After almost a decade of study and work, the US government has mostly completed its testing of commercial operations in the shared 3.5GHz CBRS spectrum band, and initial commercial launches in the band could happen within the next few weeks.
A wide range of companies are stepping forward with plans for the spectrum, ranging from bridging the digital divide to building private wireless networks.
Fixed wireless in rural areas
For example, cable company Midco said it plans to use fixed wireless services in 3.5GHz spectrum to expand its existing wired network coverage area. Already the company has tested 3.5GHz operations with Spectrum Access System (SAS) vendor Federated Wireless and equipment vendor Telrad for a planned multi-million dollar wireless network buildout with those vendors.
Midco CTO Jonathan Pederson explained that the company intends to use its existing fiber network coupled with a planned 3.5GHz fixed wireless network to expand its current coverage area to roughly 100,000 new potential customers. He said the company expects to sign up around 20,000 total new customers through the effort. Midco, which offers Internet and TV services in locations across South Dakota, North Dakota, Minnesota, Kansas and Wisconsin, currently counts around 400,000 wired Internet customers on its existing cable network.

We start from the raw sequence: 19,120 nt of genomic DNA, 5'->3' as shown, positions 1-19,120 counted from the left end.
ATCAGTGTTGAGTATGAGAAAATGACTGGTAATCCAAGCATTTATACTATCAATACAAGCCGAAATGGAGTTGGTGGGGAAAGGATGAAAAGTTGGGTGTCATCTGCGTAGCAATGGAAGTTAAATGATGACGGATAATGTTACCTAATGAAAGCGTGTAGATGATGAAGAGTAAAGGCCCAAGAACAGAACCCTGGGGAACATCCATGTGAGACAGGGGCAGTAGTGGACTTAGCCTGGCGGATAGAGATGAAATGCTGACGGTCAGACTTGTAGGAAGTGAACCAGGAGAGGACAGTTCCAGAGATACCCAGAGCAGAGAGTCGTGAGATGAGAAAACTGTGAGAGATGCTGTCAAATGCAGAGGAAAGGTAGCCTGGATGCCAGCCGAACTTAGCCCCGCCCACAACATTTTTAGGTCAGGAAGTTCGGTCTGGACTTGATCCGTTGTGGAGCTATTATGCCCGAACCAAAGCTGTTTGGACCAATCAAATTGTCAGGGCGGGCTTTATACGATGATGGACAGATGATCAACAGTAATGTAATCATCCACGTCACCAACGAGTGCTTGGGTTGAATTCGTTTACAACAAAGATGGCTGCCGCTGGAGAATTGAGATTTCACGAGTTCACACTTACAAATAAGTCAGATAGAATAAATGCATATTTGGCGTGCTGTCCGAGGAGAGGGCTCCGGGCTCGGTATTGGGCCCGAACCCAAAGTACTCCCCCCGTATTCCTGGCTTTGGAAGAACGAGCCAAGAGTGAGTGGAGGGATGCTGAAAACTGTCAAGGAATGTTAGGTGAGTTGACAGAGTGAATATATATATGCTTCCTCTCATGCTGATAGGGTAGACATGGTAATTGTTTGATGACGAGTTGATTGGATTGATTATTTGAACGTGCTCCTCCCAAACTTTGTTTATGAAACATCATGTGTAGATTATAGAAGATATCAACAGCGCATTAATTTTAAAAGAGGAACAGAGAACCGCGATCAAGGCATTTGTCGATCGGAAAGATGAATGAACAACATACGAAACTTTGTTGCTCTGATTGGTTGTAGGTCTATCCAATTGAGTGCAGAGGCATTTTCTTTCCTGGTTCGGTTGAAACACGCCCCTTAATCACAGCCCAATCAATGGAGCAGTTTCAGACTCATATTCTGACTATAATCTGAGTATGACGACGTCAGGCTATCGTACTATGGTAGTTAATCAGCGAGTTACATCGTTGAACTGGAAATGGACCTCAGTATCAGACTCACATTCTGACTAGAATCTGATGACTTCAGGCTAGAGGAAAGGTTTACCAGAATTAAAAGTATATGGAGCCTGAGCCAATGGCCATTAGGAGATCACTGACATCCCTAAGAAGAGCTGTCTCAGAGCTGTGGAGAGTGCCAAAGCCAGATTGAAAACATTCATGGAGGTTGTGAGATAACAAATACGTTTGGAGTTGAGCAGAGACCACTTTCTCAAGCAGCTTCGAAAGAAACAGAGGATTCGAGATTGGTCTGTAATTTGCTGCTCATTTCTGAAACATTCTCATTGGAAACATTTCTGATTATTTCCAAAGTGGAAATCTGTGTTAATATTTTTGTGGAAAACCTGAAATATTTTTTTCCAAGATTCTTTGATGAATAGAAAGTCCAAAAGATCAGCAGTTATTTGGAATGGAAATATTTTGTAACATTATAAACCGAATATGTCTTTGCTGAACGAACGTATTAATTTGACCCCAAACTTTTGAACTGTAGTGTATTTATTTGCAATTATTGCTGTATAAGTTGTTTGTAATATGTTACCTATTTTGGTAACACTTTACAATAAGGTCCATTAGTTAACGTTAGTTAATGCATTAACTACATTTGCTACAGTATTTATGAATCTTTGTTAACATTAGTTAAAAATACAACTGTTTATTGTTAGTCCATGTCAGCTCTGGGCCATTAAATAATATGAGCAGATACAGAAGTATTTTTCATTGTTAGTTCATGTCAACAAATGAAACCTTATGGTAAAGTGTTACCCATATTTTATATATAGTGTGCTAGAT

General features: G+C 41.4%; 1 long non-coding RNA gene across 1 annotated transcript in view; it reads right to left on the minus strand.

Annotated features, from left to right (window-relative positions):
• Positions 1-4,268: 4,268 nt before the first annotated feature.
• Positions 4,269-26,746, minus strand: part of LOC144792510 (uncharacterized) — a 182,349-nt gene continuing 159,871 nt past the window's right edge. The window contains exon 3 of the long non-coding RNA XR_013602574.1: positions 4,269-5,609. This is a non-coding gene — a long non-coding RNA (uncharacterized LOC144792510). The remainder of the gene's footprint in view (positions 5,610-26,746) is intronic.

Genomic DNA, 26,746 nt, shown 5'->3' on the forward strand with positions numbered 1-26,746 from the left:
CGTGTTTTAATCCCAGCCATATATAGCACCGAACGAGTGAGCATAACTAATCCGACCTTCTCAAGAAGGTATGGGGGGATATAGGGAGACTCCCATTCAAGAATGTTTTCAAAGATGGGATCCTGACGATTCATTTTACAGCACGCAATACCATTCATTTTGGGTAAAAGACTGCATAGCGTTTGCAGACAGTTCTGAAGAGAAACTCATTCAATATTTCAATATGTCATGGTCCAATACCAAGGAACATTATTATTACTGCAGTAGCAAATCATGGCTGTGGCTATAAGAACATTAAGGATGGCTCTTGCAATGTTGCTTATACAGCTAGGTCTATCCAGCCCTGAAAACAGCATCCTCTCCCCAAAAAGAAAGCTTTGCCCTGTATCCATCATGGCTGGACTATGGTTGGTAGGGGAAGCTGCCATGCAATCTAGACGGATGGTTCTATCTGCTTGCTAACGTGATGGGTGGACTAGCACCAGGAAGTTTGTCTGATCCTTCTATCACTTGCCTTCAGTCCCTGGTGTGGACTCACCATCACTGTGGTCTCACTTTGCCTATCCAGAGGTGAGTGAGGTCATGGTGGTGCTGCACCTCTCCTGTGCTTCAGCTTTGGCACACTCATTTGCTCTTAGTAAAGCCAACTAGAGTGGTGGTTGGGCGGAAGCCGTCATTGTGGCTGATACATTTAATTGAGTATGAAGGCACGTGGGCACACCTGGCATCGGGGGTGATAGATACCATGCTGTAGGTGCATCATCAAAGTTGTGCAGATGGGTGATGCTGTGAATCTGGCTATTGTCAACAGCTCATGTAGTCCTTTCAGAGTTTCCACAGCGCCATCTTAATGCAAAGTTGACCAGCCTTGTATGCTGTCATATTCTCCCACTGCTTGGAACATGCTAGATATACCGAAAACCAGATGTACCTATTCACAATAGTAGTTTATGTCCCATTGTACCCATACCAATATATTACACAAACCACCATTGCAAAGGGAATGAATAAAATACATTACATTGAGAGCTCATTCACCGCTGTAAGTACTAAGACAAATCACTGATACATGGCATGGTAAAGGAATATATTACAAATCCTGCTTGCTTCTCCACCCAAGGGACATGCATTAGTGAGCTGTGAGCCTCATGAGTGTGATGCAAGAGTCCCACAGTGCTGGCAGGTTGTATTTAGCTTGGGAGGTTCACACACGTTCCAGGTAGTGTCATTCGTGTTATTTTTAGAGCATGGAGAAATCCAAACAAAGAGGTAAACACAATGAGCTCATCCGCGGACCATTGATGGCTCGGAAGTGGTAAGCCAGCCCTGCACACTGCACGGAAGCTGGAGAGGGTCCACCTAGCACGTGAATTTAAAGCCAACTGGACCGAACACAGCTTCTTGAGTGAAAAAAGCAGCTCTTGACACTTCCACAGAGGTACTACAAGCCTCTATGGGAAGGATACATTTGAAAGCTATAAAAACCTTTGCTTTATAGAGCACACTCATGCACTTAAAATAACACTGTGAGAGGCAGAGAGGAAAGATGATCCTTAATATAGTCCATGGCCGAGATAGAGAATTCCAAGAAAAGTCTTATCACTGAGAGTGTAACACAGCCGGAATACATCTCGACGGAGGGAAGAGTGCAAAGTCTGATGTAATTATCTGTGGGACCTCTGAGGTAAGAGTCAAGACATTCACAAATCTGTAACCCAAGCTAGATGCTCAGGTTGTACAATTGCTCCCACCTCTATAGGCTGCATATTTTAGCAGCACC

Pederson described the wireless effort as an "edge out" strategy, where Midco will essentially beam fixed wireless Internet services to customers on either side of its existing fiber lines. He said that, by using fixed wireless technologies, Midco could extend its reach up to 30 miles beyond its fiber coverage area. He said the company plans to connect wireless transmission antennas located on water towers, grain silos and other structures to its fiber network through 11GHz wireless backhaul links reaching up to 23 miles. He said 3.5GHz transmissions from those towers could then reach customers up to 7 miles away. Midco plans to offer fixed wireless download speeds of up to 100 Mbit/s and upload speeds up to 20 Mbit/s, though monthly pricing hasn't yet been determined.
Part of Midco's fixed wireless efforts will be funded by the $38.9 million the company won through the government's CAF II auction last year. Midco was one of the big winners in that auction, which essentially distributed a total of $1.5 billion in government money to companies that promise to build Internet services in rural areas.
Pederson said Midco is mostly ready to start building its CBRS network.
But Midco isn't the only company planning to make use of the government's newly freed 3.5GHz CBRS spectrum. And fixed wireless Internet isn't the only service the spectrum will support.
Private LTE networks in CBRS
For example, Landmark Dividend plans to use 3.5GHz CBRS spectrum to build out a range of different private LTE networks for its customers. Landmark Dividend owns leases on the ground beneath cell towers, billboards and other types of property, and is looking to expand into some wireless services in part through using the CBRS band.